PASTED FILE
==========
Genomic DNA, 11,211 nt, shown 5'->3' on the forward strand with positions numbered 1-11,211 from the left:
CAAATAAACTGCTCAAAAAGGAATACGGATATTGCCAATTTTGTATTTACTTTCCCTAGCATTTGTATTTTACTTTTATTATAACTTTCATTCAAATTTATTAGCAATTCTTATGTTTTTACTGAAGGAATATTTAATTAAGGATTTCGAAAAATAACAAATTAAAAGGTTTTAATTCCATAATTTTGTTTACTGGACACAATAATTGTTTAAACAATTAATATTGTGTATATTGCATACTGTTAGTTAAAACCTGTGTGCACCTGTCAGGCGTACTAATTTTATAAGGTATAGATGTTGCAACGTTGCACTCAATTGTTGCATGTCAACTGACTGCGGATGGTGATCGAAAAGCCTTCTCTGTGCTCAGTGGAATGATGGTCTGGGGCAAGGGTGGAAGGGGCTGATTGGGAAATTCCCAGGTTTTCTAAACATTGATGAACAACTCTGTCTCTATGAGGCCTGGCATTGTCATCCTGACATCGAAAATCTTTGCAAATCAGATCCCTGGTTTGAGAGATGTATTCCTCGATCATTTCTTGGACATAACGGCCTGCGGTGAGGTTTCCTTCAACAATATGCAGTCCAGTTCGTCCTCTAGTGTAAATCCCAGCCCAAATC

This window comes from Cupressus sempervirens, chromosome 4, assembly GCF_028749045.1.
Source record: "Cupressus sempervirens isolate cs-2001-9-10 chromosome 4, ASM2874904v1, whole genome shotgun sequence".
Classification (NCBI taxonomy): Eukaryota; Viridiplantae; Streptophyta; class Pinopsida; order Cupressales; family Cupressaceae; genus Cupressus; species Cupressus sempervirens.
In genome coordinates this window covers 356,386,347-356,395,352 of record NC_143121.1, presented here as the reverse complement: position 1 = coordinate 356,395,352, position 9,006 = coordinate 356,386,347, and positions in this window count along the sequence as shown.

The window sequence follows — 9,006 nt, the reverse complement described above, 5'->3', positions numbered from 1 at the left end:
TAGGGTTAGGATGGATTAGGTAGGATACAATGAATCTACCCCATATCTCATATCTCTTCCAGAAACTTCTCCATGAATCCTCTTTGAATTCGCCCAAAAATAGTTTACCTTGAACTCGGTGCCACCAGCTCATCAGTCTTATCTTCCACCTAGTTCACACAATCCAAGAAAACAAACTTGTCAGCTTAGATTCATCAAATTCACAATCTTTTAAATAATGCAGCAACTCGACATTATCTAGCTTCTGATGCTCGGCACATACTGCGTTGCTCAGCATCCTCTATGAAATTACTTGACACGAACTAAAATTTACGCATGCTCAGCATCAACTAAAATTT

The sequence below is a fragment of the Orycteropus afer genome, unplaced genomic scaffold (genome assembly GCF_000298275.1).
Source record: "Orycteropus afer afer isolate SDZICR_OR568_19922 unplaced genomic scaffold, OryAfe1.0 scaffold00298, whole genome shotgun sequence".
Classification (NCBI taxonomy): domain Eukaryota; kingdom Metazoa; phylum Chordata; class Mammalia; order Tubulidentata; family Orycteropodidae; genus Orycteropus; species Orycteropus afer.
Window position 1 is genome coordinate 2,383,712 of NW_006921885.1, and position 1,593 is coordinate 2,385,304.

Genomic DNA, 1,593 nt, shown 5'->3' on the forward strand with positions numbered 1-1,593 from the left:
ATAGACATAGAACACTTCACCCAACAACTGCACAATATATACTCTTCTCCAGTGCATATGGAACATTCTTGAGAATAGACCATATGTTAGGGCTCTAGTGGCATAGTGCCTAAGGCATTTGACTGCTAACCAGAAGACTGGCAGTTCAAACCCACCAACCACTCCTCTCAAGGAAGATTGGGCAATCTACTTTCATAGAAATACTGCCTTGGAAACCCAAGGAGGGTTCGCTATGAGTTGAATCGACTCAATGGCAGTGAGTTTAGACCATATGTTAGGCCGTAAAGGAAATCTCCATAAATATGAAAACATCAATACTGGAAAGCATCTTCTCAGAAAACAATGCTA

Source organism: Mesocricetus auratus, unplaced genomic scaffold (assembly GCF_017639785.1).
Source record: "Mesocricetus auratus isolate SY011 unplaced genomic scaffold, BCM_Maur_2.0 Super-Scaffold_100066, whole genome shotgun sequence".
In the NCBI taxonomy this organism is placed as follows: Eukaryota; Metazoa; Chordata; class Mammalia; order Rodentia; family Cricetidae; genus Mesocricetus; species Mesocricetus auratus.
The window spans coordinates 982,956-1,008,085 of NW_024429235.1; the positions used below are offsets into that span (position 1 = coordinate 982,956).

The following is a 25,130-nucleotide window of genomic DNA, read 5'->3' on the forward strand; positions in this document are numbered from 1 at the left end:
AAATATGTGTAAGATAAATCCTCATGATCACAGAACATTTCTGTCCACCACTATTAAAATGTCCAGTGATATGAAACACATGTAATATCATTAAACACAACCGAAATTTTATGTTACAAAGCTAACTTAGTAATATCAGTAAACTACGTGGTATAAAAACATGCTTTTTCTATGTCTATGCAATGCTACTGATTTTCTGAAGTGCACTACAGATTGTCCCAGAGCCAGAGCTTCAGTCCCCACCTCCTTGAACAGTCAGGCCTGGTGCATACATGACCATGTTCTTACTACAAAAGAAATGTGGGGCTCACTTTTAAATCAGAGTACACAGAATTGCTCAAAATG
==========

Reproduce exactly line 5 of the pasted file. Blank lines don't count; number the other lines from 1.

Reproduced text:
Classification (NCBI taxonomy): Eukaryota; Viridiplantae; Streptophyta; class Pinopsida; order Cupressales; family Cupressaceae; genus Cupressus; species Cupressus sempervirens.